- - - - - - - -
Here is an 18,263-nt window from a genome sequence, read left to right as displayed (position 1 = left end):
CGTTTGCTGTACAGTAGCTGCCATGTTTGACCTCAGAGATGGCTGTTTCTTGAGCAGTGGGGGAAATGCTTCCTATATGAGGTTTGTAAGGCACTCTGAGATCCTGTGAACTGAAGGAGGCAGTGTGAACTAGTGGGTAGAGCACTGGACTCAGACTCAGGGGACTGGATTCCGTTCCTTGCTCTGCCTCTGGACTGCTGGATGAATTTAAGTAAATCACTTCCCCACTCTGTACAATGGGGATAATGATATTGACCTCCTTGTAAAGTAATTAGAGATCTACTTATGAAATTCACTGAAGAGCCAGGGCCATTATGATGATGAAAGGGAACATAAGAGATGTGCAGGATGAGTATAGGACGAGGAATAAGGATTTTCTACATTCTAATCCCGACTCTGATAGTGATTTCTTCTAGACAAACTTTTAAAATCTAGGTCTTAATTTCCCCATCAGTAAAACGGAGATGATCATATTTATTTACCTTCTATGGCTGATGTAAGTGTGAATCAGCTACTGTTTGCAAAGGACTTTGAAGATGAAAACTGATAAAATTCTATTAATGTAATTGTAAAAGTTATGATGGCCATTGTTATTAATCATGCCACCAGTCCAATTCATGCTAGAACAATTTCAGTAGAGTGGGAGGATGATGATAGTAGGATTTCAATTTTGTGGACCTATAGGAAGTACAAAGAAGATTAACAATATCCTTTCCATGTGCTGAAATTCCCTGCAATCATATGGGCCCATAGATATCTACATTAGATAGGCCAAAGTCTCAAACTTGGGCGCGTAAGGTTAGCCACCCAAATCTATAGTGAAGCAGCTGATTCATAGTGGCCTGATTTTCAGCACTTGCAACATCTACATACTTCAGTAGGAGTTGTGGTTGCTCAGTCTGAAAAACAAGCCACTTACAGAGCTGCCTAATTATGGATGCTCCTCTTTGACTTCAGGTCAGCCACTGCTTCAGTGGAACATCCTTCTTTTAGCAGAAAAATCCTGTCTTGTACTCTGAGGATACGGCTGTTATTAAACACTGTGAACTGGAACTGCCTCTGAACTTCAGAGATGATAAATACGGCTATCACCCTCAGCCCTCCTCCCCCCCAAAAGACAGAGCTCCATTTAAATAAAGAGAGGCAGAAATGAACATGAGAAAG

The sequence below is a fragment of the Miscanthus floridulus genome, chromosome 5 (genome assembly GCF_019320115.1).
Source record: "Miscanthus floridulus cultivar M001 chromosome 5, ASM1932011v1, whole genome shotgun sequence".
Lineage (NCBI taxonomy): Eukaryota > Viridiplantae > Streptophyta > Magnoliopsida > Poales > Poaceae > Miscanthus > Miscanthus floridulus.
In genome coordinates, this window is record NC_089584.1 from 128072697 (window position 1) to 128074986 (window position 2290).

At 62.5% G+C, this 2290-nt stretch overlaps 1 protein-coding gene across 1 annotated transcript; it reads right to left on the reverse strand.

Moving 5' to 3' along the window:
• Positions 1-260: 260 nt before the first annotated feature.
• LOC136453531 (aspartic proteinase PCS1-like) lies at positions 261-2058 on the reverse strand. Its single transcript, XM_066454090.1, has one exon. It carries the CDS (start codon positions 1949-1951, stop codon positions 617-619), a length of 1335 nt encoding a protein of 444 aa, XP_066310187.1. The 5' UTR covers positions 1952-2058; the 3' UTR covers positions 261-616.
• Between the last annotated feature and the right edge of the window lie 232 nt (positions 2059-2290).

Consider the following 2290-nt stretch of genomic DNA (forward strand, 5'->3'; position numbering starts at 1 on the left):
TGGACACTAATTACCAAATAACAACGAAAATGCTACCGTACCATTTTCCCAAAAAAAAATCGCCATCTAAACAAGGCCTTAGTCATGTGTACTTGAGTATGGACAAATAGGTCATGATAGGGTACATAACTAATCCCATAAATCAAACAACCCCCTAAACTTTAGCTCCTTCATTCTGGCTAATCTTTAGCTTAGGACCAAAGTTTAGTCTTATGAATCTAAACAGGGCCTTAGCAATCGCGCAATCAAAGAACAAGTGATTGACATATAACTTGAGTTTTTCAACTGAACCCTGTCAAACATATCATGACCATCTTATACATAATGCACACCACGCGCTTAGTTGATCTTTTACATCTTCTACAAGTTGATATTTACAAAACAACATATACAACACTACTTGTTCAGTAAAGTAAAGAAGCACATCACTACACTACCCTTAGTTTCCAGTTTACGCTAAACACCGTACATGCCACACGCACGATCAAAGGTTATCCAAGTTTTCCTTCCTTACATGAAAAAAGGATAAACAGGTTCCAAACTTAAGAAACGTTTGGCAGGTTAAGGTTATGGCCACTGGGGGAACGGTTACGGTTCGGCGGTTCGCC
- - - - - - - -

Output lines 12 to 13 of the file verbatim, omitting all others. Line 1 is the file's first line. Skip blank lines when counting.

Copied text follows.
Consider the following 2290-nt stretch of genomic DNA (forward strand, 5'->3'; position numbering starts at 1 on the left):
TGGACACTAATTACCAAATAACAACGAAAATGCTACCGTACCATTTTCCCAAAAAAAAATCGCCATCTAAACAAGGCCTTAGTCATGTGTACTTGAGTATGGACAAATAGGTCATGATAGGGTACATAACTAATCCCATAAATCAAACAACCCCCTAAACTTTAGCTCCTTCATTCTGGCTAATCTTTAGCTTAGGACCAAAGTTTAGTCTTATGAATCTAAACAGGGCCTTAGCAATCGCGCAATCAAAGAACAAGTGATTGACATATAACTTGAGTTTTTCAACTGAACCCTGTCAAACATATCATGACCATCTTATACATAATGCACACCACGCGCTTAGTTGATCTTTTACATCTTCTACAAGTTGATATTTACAAAACAACATATACAACACTACTTGTTCAGTAAAGTAAAGAAGCACATCACTACACTACCCTTAGTTTCCAGTTTACGCTAAACACCGTACATGCCACACGCACGATCAAAGGTTATCCAAGTTTTCCTTCCTTACATGAAAAAAGGATAAACAGGTTCCAAACTTAAGAAACGTTTGGCAGGTTAAGGTTATGGCCACTGGGGGAACGGTTACGGTTCGGCGGTTCGCC